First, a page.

Banking operates on the basis of an entirely legal scam called “fractional reserve banking”. A customer puts his money in a bank and the bank promises to return it with interest. The bank lends the money out to another entity, and charges a higher rate of interest and lives off the difference. In case customers wish to withdraw their money, banks keep a small fraction of the deposits as a reserve.

For example, A puts Rs 100 in the bank, which will pay 5% interest. The bank keeps Rs 10 on deposit in case A wants some cash back and lends out Rs 90 to B, a stock broker, at 15% interest. Now, B gives the money to C, a trader, at 25% interest.

The bank has Rs 100 on deposit from A and it has loaned out Rs 90 to B, who has also given (the same) Rs 90 on loan to C. So, Rs 100 is doing the work of Rs 180. If all goes well, the bank receives a sum of Rs 103.5 from B, and B receives a sum of Rs 112 from C. So, fractional reserve banking can generate activity and profits up and down the line.

But if one of these deals goes wrong, somebody has to bear the loss. Ultimately, the bank must repay A, if B fails to return the principal, which may happen if C loses the money. So, the bank sets aside profits to cover potential bad loans (this is provisioning). If the bad loans are of a high volume, the bank’s owner must dip into his pockets, leading to erosion of equity.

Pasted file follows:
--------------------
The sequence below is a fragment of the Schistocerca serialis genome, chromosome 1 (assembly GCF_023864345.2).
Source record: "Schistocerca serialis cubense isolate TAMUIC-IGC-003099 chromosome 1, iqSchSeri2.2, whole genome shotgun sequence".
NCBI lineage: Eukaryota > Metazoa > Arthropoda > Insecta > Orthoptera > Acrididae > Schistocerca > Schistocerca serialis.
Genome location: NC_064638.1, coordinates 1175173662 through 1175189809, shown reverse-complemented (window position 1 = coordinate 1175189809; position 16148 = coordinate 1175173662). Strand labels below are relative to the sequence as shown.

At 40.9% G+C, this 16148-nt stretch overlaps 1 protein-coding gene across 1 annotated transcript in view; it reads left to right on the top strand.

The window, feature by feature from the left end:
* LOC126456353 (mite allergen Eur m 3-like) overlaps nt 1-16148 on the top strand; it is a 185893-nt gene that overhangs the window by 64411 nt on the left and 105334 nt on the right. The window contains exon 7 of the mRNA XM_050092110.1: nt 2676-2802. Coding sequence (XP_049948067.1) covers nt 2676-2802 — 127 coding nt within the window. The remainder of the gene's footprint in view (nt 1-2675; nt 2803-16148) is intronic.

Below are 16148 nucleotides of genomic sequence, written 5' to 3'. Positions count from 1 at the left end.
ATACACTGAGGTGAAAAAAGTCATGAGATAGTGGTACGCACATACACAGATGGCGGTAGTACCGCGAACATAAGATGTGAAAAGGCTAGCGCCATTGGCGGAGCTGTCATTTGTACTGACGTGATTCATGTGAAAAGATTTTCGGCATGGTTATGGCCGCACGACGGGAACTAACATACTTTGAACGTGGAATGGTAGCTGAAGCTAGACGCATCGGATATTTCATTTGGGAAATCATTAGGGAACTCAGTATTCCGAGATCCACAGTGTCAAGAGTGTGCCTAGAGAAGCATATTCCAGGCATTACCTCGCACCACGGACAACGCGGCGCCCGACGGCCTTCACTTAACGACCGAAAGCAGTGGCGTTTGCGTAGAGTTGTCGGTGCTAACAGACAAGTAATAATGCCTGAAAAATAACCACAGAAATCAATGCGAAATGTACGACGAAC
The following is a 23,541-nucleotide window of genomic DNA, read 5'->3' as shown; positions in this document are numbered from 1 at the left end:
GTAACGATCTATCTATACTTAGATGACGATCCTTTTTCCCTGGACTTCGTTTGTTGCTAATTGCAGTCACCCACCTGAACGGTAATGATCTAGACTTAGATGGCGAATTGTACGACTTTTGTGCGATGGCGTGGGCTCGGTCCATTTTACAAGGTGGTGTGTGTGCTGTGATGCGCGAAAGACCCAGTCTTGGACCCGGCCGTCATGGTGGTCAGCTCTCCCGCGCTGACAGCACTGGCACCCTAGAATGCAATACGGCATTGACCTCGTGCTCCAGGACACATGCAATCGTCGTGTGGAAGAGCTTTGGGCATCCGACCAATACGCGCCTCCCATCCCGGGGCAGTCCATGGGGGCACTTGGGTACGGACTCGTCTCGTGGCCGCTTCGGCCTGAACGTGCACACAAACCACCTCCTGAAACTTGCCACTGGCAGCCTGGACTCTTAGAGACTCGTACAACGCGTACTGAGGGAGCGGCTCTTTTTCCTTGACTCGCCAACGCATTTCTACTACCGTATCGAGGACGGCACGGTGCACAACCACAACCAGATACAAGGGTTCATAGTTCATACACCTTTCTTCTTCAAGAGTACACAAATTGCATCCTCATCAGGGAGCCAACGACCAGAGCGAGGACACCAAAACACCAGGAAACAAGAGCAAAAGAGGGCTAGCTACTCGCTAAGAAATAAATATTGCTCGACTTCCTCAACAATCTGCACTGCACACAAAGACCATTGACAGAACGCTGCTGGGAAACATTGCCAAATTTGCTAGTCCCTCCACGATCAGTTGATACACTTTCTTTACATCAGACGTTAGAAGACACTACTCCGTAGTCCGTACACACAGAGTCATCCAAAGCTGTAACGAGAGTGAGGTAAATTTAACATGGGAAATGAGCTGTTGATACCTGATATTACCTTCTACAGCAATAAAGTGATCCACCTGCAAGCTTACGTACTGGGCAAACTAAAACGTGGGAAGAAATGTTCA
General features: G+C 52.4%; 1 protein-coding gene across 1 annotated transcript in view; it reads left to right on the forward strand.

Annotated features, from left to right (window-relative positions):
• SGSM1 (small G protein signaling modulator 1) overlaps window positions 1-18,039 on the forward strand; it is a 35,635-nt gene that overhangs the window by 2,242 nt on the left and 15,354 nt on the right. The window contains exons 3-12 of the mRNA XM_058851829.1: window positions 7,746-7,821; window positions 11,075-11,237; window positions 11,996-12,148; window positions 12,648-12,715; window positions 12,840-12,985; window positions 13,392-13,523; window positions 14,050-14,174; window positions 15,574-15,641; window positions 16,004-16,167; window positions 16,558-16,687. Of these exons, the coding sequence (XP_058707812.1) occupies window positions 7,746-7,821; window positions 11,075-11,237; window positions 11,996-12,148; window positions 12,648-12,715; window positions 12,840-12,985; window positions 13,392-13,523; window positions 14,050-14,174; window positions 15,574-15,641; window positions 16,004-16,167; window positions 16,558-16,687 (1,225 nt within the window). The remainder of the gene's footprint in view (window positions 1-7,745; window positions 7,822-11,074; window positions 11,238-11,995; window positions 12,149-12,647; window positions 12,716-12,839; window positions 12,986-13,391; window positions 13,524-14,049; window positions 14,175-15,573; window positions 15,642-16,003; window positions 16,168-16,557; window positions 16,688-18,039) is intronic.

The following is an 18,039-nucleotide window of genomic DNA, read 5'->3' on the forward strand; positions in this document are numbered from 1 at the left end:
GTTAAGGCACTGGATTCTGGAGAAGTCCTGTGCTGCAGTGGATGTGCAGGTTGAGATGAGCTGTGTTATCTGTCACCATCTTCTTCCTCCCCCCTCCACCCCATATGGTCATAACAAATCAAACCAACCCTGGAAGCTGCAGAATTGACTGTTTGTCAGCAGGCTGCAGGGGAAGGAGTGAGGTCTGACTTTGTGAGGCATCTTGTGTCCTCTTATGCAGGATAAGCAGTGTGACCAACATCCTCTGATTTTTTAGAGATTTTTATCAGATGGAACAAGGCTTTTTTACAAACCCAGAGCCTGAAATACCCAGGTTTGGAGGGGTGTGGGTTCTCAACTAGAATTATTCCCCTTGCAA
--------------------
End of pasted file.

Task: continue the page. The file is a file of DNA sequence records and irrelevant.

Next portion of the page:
A lot has gone wrong with the Indian banking system. Roughly Rs 9.5 trillion worth of loans are now reckoned to be unrecoverable. That is the equivalent of about 6.5% of gross domestic product (which is the sum of all goods and services produced in a country in a year). The banks have to cover those losses. This will erode their equity.

Public sector banks in the red

Most of the banks that have lost serious money are owned by the government. The public sector banking sector is responsible for about 70% of the outstanding credit in the banking system and over 90% of bad loans. Many public sector banks are technically bankrupt – their equity would be wiped out if they covered all the bad loans.